Health Department provides food safety tips for holidays
The Dougherty County Public Health Department isn't helping you maintain a healthy figure when it come to eating during the holiday season; they're helping you cook and eat safely.
At Friday's monthly Lunch and Learn, Environmental Health Specialist Clay Poole spoke on food safety during the holidays.
"Making sure that people are taking care of their food at home, at their friend's house, at a restaurant or anywhere else they may go to eat during the holidays," says Poole.
Mary Daniel has attended numerous Lunch and Learns at the Public Health Department and says although she knows about food safety, she stopped by to see what Poole had to add.
"I usually come to their luncheon seminars because they're so informative and even though I'm familiar with some food safety, you can always learn something else," says Daniel.
Those who love eating holiday supper throughout the day and as a late night dinner may be disappointed to what Poole had to say to that: He says leaving food out for between six and eight hours could cause harmful bacteria.
"If you leave food out at room temperature, bacteria seems to grow on it. When bacteria grows on it, certain bacterias can grow rapidly and make you sick within a couple of days," says Poole.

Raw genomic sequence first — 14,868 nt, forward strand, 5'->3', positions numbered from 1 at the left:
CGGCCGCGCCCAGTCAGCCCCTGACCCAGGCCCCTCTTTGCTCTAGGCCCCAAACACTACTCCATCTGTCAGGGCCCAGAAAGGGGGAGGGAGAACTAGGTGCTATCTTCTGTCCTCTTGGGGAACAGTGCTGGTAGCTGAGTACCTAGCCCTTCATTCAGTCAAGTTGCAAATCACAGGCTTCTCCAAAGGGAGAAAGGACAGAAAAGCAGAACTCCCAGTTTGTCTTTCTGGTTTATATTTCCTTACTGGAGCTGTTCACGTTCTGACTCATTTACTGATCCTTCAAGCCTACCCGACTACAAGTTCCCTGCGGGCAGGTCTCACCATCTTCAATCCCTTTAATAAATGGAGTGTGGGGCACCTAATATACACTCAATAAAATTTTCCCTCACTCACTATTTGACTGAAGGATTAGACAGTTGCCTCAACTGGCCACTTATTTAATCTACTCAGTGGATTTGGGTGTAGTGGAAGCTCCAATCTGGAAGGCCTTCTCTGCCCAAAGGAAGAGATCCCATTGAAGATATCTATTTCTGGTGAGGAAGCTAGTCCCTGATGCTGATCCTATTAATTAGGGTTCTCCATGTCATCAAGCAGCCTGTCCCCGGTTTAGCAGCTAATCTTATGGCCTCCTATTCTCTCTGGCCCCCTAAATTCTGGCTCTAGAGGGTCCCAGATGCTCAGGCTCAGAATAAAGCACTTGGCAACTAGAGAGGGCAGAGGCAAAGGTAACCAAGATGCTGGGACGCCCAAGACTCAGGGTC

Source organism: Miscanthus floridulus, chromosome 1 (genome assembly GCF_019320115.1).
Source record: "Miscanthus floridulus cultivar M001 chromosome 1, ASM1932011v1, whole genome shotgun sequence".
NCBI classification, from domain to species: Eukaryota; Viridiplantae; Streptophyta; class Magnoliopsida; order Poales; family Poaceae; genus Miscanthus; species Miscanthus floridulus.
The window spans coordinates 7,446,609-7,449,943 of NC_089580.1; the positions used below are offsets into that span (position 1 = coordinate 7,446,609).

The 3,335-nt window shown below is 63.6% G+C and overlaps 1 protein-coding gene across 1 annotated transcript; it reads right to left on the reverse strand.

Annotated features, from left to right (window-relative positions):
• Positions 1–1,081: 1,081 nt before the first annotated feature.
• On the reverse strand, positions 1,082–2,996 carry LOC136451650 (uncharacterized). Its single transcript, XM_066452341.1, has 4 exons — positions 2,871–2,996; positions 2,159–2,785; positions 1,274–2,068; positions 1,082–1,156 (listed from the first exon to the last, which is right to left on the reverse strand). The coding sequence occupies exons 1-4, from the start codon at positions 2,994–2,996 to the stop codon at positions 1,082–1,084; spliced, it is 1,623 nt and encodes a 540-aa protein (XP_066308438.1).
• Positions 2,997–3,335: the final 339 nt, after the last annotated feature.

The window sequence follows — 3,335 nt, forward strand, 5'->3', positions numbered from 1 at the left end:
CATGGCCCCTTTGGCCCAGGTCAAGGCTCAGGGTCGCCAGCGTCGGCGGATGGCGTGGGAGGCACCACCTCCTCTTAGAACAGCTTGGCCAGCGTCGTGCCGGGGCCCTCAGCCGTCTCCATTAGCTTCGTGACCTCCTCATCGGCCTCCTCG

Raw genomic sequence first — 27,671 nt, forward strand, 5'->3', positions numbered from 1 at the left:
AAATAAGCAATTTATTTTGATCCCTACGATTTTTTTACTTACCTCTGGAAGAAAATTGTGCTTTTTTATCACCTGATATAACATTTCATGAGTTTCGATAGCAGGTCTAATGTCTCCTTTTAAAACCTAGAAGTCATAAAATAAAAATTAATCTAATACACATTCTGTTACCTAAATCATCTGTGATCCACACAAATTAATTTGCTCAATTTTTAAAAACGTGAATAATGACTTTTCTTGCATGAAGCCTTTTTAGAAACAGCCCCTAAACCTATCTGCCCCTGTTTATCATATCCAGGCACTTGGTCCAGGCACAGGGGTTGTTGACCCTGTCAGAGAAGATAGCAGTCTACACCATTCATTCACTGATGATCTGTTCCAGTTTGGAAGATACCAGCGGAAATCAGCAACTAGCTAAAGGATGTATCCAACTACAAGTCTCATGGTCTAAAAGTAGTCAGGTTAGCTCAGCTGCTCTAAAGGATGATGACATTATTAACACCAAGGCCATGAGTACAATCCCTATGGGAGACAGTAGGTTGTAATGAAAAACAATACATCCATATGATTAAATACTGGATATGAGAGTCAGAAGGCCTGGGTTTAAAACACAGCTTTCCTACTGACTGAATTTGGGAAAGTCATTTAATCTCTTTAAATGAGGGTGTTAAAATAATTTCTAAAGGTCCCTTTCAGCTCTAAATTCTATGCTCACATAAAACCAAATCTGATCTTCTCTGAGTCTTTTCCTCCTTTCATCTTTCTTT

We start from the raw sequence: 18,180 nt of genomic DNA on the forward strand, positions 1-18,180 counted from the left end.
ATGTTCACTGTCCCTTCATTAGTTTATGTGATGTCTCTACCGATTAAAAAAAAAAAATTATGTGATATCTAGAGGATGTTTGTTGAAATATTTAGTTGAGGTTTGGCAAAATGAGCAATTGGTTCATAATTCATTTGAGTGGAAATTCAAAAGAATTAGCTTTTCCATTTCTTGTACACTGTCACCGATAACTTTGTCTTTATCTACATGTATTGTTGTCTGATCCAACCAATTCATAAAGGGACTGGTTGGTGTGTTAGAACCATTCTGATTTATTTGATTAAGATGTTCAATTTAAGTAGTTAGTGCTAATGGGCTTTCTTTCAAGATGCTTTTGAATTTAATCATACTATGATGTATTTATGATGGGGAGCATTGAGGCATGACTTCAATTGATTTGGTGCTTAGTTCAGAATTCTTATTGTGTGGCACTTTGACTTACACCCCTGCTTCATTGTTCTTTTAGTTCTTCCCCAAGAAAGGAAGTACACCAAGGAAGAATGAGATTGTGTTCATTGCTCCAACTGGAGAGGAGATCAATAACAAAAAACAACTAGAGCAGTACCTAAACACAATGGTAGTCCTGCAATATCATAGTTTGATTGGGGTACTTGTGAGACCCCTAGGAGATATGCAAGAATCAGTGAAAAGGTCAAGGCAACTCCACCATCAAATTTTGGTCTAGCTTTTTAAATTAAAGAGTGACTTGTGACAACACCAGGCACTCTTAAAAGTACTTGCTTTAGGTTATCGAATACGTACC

The Health Department also recommends when shopping, by non food and non perishable items first, buy frozen second and refrigerated foods last to make sure cold and frozen foods don't spoil. After grocery shopping, make sure you go straight home. If you have other errands to run or have a long drive home, bring a cooler to put your perishable groceries in.
While many people put their frozen meats in the sink to thaw, Poole says that is not the correct way to do so. He says to put the meat in the refrigerator a day or two to properly thaw.
After cooking, check the temperature of meats with a food thermometer. USDA recommends these safe minimum internal temperatures for the following foods.
-Steaks and Roasts â" 145 degrees Fahrenheit
-Fish â" 145 degrees Fahrenheit
-Pork 160 degrees Fahrenheit
-Ground Beef â" 160 degrees Fahrenheit
-Egg dishes â" 160 degrees Fahrenheit
-Chicken Breasts â" 165 degrees Fahrenheit
-Whole Poultry â" 165 degrees Fahrenheit
Also after cooking, Poole says it's important to clean and sanitize counters, dishes and utensils immediately. He recommends using bleach: One capful to five gallons of water will do the trick, he says.
It is also important to wash your hands before and after handing food, especially raw meats, to prevent the spread of Staph and Salmonella.